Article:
Climate change has been in the news a lot recently and the COP21 (United Nations Conference on Climate Change) which takes place in Paris between the 30th of November and the 11th of December, with 195 participating countries, is a reminder that this problem is of everyone’s concern.
In this context, I wanted to write an article about palm oil, of which 87% is produced in Malaysia and Indonesia (33 millions of tonnes in 2005 and 42.6 millions of tonnes in 2009 – source: http://www.planetoscope.com/).
The development of oil palm plantations has disastrous consequences on the environment, the climate and the biodiversity. It involves cutting of primary tropical rainforests which play a great role in the world climate equilibrium. This deforestation is also a true ecological drama, because of the loss of a unique and rich biodiversity. For example, the Orangutan, one of the three great apes of the planet, lives only on the island of Sumatra and Borneo and is nowadays brought to the brink of extinction. But I could name many other species like the Sumatran tiger, the Malaysian tapir, the Asian elephant or the Clouded leopard.
Today, oil palm plantations occupy unbelievably vast surfaces. This is the consequence of the increase of palm oil consumption in the world. USA and Europe increase their demand in palm oil at the rate of 13% every year since 2000. The consumption of a European is in average 60 kilos/ year of palm oil and the average consumption in the world is about 20 kilos/year per person.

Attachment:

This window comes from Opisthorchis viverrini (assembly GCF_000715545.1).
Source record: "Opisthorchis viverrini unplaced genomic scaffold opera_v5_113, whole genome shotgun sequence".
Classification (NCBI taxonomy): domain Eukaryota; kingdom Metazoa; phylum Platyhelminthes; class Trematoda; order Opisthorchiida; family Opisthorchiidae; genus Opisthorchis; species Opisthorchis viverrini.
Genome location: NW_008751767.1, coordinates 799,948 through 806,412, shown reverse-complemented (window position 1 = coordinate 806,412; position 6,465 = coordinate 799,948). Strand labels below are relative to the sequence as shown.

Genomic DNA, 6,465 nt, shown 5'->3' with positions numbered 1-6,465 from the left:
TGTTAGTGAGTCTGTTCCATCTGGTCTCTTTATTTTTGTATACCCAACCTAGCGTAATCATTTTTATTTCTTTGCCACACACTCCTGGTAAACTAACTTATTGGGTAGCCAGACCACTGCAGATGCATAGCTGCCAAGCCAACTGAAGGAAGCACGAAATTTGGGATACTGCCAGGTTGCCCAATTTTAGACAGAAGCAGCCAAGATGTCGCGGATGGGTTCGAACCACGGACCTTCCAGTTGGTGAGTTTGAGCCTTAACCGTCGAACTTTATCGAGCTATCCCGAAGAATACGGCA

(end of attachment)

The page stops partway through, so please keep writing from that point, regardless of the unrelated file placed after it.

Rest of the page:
Taking action in the supermarket
This oil is used in many different types of industrial food (chocolate, soup, crackers…), but one has to know that it can easily be replaced by another kind of oil like sunflower or rape seed oil. Most of the time, you can find one or several equivalent products which are palm oil free (I know this because I have been avoiding to buy palm oil for about 10 years now).
To avoid buying palm oil, the only way is to check in the ingredients list, and be especially careful for the term “vegetable oil” because it is a way to hide the presence of palm oil. Also, to help you to make a choice, certain products have a palm oil free label.
The legend of the hummingbird
One day, says the legend, there was a huge forest fire and all the animals were terrified, looking helpless to the disaster. Only the hummingbird was struggling against the fire, bringing a few drops of water with its beak to throw it on the fire. After a while, the armadillo, annoyed by this restlessness told him:”Hummingbird! Are you crazy? It is not with these water drops that you are going to stop the fire”
And the hummingbird answered:”I know that, but I am doing my part”
As told by Pierre Rhabi, president of the association Terre et Humanisme.
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